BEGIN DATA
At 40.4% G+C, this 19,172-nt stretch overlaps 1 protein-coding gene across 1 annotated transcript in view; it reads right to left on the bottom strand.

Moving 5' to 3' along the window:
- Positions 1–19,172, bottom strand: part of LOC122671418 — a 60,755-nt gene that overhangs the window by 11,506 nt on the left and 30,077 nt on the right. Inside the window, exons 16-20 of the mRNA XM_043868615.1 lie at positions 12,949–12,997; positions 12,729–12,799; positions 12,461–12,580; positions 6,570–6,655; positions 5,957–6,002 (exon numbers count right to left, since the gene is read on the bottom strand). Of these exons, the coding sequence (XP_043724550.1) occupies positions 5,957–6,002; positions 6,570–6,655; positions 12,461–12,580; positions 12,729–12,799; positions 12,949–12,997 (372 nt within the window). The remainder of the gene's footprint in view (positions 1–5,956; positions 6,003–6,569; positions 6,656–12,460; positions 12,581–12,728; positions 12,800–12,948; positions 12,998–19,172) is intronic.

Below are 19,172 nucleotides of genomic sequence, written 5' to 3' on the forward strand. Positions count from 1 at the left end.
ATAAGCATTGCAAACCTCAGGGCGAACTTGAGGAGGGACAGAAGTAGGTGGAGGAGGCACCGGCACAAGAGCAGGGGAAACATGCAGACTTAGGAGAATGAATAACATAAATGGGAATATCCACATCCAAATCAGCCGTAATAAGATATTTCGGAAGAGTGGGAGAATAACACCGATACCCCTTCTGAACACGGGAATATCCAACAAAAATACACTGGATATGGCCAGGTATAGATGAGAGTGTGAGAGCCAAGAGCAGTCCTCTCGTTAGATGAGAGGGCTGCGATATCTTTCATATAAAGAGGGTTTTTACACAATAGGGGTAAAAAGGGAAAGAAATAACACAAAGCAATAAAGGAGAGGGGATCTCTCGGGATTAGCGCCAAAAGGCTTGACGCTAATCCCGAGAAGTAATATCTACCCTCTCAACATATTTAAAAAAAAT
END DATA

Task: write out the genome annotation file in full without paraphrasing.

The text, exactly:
At 40.4% G+C, this 19,172-nt stretch overlaps 1 protein-coding gene across 1 annotated transcript in view; it reads right to left on the bottom strand.

Moving 5' to 3' along the window:
- Positions 1–19,172, bottom strand: part of LOC122671418 — a 60,755-nt gene that overhangs the window by 11,506 nt on the left and 30,077 nt on the right. Inside the window, exons 16-20 of the mRNA XM_043868615.1 lie at positions 12,949–12,997; positions 12,729–12,799; positions 12,461–12,580; positions 6,570–6,655; positions 5,957–6,002 (exon numbers count right to left, since the gene is read on the bottom strand). Of these exons, the coding sequence (XP_043724550.1) occupies positions 5,957–6,002; positions 6,570–6,655; positions 12,461–12,580; positions 12,729–12,799; positions 12,949–12,997 (372 nt within the window). The remainder of the gene's footprint in view (positions 1–5,956; positions 6,003–6,569; positions 6,656–12,460; positions 12,581–12,728; positions 12,800–12,948; positions 12,998–19,172) is intronic.

Below are 19,172 nucleotides of genomic sequence, written 5' to 3' on the forward strand. Positions count from 1 at the left end.
ATAAGCATTGCAAACCTCAGGGCGAACTTGAGGAGGGACAGAAGTAGGTGGAGGAGGCACCGGCACAAGAGCAGGGGAAACATGCAGACTTAGGAGAATGAATAACATAAATGGGAATATCCACATCCAAATCAGCCGTAATAAGATATTTCGGAAGAGTGGGAGAATAACACCGATACCCCTTCTGAACACGGGAATATCCAACAAAAATACACTGGATATGGCCAGGTATAGATGAGAGTGTGAGAGCCAAGAGCAGTCCTCTCGTTAGATGAGAGGGCTGCGATATCTTTCATATAAAGAGGGTTTTTACACAATAGGGGTAAAAAGGGAAAGAAATAACACAAAGCAATAAAGGAGAGGGGATCTCTCGGGATTAGCGCCAAAAGGCTTGACGCTAATCCCGAGAAGTAATATCTACCCTCTCAACATATTTAAAAAAAAT